Article 1, Paragraph 2 of the Organization Principles of Detention Facilities provides that: “Matters concerning the detention of the accused are subject to the supervision of the district court and its prosecutory office in the same venue.” The facilities are those where detention are taking place, and their staff are responsible only for the actual enforcement of detention. The enforcement of detention is under the command of the prosecutor during an investigation, but under the supervision of the presiding judge or other associate judges on the case (see Article 103 of the Criminal Procedural Law). The Organization Principles of Detention Facilities [only] governs the organizational structure, internal units having matters under its [respective] jurisdiction, personnel and responsibilities; Article 1, Paragraph 2 merely states that the district court or prosecutor also has concurrent authorities to supervise the enforcement the detention, which is strictly internal supervisions within the administrative agency, not stipulation on the authorization of eavesdropping or audio-recording, and, therefore, does not incur any issue on its constitutionality.

The petitioner of this case was suspicious of committing the crime under Article 4, Paragraph 1, Section 5 of the Anti-Corruption Statute and was charged by the prosecutor at the Taiwan Banchiao Prosecutory Office on November 3rd, 2008. The petitioner was arraigned on November 6th, 2008, and was released on bail by the Taiwan Banchiao District Court. He now moves for temporary disposition in accordance with the aforementioned Article 23, Paragraph 3, and Article 28 of the Detention Act. Since this motion is inconsistent with the meaning and purpose of J. Y. Interpretations No. 585 and 599, and, therefore, lacks sufficient ground to receive protection. The motion is denied..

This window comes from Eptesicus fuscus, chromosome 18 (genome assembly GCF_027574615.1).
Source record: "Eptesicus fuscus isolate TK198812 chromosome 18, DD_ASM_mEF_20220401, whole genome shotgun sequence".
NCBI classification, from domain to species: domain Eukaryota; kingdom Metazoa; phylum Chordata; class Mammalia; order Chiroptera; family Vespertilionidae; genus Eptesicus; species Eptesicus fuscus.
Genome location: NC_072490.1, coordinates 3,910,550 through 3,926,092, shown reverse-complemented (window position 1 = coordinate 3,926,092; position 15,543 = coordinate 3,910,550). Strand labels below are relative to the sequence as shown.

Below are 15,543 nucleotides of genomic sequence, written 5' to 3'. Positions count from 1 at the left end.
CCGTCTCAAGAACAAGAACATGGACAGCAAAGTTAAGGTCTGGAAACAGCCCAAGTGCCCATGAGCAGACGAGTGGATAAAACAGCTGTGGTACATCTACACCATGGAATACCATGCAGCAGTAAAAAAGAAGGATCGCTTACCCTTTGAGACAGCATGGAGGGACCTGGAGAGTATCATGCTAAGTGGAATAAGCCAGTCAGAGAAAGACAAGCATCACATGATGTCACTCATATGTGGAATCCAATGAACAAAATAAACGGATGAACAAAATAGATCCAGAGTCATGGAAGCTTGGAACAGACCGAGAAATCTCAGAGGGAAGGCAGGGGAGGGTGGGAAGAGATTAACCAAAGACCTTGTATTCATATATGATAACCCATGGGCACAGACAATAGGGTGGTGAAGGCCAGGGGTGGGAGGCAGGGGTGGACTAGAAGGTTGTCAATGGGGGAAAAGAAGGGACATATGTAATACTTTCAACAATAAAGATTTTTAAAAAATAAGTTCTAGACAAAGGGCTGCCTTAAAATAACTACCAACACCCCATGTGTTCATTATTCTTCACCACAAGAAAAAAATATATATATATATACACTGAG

Translated by Li-Chih Lin, Esq., J.D.
Editor's Note Summary of facts: The petitioner was taken into custody for criminal offenses he allegedly committed. He was not allowed to see anyone or communicate with anyone by letters. The prosecutor issued an order to record the entire counsel’s visitation of the petitioner. During the visitation, officers of the detention house monitored and recorded the conversation between the petitioner and his counsel.

The petitioner challenged the constitutionality of Article 23, Paragraph 3 (the counsel’s visitation of the accused shall be under surveillance), and Article 28 of the Detention Act (the information obtained by monitoring and audio-recording during visitation is allowed to be used as evidence against the accused in investigation or trial) and Article 1, Paragraph 2 of the General Principles of the Organization of Detention House (matters regarding the detention of the accused are supervised by the district court and the prosecution office in the same jurisdiction of the detention house). The petitioner now moves for judicial interpretation.
Opinion
(Files)